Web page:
The Solemnity of the Most Holy Trinity

May 24, 2024 at 12:04 p.m.
This image of the Holy Trinity is positioned high above the altar in St. Robert Bellarmine Co-Cathedral, Freehold.
This image of the Holy Trinity is positioned high above the altar in St. Robert Bellarmine Co-Cathedral, Freehold.


This Sunday, the Church throughout the world celebrates the Solemnity of the Most Holy Trinity, the central mystery of our Catholic Faith, that honors God as Father-Creator, Son-Redeemer and Holy Spirit, Sanctifier.  We speak of God as a communion of persons: one God in three distinct persons.  It is a central mystery of our faith because it deals with the mystery of God himself.  God as Trinity is the source of all other mysteries of faith and it gives light to them, the Catechism reminds us.  

We speak of the human being created in God’s image, that notion is rooted in the Book of Genesis: “In the divine image, we created him (Genesis 1:27).”  We also speak of the human being, in social sciences, as fundamentally a “social being,” a creature whose nature is oriented toward others --- this nature seems to derive from our identity as “made in God’s image, God who is a communion of persons.  St. Caesarius of Arles once wrote that “the faith of all Christians rests on the Trinity (St. Caesarius of Arles, Sermo 9).” 

God revealed himself as Father-Creator.  Jesus, the Son of God, the “Word made Flesh” speaks that way.  In the Gospel, he tells us in the most comforting way as he ascended to the Father when his physical, human life on earth was finished, that he us with us always.  The Holy Spirit, in Pentecost, is the guarantee of that presence in the Church.  There are not 3 Gods but only one God.  The divine persons are really distinct persons, but each is God whole and entire.  We refer to this as mystery because it is not easy to comprehend or explain yet, as Church Councils remind us: the Father is what the Son is and Son is what the Spirit is: each person is fully the divine reality and revealed to us.  The Father generates; the Son is begotten; the Spirit proceeds, and all are One and --- in relation of love to each other--- inseparable.  And we are baptized in the name of the Father and of the Son and of the Holy Spirit.  We profess this mystery and live our Christian life in praise and worship of God as Trinity and in loving relation to each other, as a community, in God’s image. 


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This Sunday, the Church throughout the world celebrates the Solemnity of the Most Holy Trinity, the central mystery of our Catholic Faith, that honors God as Father-Creator, Son-Redeemer and Holy Spirit, Sanctifier.  We speak of God as a communion of persons: one God in three distinct persons.  It is a central mystery of our faith because it deals with the mystery of God himself.  God as Trinity is the source of all other mysteries of faith and it gives light to them, the Catechism reminds us.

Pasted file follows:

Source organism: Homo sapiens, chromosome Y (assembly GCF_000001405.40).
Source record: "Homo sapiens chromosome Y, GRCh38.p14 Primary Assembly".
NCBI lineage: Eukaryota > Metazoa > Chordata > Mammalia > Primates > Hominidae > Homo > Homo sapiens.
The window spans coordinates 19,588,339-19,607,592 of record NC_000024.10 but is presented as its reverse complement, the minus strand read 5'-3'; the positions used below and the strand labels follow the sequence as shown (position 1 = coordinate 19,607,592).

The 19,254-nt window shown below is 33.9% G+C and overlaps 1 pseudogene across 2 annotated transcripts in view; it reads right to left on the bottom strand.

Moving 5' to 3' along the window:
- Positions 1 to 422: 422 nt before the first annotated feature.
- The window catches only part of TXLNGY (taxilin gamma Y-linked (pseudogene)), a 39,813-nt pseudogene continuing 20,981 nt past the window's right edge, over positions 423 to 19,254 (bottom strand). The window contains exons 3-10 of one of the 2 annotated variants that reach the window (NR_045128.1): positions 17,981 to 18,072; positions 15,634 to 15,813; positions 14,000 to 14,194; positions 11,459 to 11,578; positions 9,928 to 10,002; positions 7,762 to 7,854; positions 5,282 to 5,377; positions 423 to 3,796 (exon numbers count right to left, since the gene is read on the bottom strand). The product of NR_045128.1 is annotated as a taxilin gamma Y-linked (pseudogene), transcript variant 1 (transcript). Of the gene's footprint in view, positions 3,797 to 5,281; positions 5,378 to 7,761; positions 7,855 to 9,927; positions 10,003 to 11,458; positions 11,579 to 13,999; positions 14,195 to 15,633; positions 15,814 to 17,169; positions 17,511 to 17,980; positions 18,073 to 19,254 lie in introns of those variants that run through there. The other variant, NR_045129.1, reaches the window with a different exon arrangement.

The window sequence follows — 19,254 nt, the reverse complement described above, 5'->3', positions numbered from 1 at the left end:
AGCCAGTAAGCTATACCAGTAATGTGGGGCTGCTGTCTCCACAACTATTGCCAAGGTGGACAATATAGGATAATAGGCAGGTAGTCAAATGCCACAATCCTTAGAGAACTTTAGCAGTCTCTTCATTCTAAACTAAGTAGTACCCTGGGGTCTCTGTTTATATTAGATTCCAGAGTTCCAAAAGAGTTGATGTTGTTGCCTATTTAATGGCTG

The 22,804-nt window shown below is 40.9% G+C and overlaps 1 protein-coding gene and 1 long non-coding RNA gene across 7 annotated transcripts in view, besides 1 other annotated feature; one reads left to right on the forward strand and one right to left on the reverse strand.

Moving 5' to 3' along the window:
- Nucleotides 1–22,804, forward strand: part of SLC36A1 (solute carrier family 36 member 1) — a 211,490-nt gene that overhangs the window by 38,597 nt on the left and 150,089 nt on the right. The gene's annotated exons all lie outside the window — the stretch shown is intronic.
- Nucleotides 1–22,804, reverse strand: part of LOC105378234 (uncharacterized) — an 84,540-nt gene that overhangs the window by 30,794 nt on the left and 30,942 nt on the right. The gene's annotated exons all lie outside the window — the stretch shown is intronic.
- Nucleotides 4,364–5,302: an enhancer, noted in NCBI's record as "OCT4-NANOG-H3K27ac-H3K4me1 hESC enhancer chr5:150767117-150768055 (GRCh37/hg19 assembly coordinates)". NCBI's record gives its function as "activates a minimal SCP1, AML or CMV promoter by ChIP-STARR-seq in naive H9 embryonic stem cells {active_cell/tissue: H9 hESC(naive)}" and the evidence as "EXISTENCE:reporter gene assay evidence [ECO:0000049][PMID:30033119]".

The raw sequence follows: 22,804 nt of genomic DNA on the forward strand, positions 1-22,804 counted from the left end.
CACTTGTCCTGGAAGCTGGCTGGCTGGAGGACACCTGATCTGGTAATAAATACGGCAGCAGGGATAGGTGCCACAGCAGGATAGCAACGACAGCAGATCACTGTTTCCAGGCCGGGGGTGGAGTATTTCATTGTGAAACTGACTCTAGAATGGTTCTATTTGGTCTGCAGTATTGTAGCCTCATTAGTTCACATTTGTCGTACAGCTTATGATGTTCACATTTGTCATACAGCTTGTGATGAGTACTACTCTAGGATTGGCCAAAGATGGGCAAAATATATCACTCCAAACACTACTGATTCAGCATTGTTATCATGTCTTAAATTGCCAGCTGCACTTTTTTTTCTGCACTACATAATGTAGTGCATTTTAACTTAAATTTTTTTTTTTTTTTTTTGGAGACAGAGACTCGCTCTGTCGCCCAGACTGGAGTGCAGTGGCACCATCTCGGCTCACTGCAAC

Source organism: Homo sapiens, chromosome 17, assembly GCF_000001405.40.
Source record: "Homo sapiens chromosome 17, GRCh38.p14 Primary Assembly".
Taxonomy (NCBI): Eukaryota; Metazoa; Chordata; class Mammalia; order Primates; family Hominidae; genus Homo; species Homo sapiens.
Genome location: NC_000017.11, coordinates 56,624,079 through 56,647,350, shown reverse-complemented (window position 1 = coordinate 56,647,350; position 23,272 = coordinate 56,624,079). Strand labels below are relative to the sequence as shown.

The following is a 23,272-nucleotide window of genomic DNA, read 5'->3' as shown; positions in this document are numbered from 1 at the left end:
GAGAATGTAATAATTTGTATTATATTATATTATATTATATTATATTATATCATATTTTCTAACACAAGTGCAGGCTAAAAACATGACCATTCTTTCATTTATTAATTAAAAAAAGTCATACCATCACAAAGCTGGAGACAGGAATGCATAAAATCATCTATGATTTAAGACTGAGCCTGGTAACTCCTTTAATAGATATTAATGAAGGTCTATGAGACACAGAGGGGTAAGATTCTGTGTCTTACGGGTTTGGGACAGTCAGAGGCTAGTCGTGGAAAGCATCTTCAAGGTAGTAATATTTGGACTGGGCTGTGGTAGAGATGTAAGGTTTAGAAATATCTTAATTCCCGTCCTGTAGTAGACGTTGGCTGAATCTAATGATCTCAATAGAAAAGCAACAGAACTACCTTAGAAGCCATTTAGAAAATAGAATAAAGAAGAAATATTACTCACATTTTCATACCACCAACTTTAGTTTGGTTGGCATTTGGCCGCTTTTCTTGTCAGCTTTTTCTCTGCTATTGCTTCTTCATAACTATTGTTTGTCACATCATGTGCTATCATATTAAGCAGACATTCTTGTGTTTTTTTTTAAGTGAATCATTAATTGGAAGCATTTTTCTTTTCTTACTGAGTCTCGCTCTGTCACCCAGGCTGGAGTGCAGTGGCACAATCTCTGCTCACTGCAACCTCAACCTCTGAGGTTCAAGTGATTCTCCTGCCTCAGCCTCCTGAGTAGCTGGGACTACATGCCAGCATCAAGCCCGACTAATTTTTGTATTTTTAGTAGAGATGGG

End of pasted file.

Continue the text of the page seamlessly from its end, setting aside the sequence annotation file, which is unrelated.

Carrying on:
We speak of the human being created in God’s image, that notion is rooted in the Book of Genesis: “In the divine image, we created him (Genesis 1:27).”  We also speak of the human being, in social sciences, as fundamentally a “social being,” a creature whose nature is oriented toward others --- this nature seems to derive from our identity as “made in God’s image, God who is a communion of persons.  St. Caesarius of Arles once wrote that “the faith of all Christians rests on the Trinity (St. Caesarius of Arles, Sermo 9).” 

God revealed himself as Father-Creator.  Jesus, the Son of God, the “Word made Flesh” speaks that way.  In the Gospel, he tells us in the most comforting way as he ascended to the Father when his physical, human life on earth was finished, that he us with us always.  The Holy Spirit, in Pentecost, is the guarantee of that presence in the Church.  There are not 3 Gods but only one God.  The divine persons are really distinct persons, but each is God whole and entire.  We refer to this as mystery because it is not easy to comprehend or explain yet, as Church Councils remind us: the Father is what the Son is and Son is what the Spirit is: each person is fully the divine reality and revealed to us.  The Father generates; the Son is begotten; the Spirit proceeds, and all are One and --- in relation of love to each other--- inseparable.  And we are baptized in the name of the Father and of the Son and of the Holy Spirit.  We profess this mystery and live our Christian life in praise and worship of God as Trinity and in loving relation to each other, as a community, in God’s image. 

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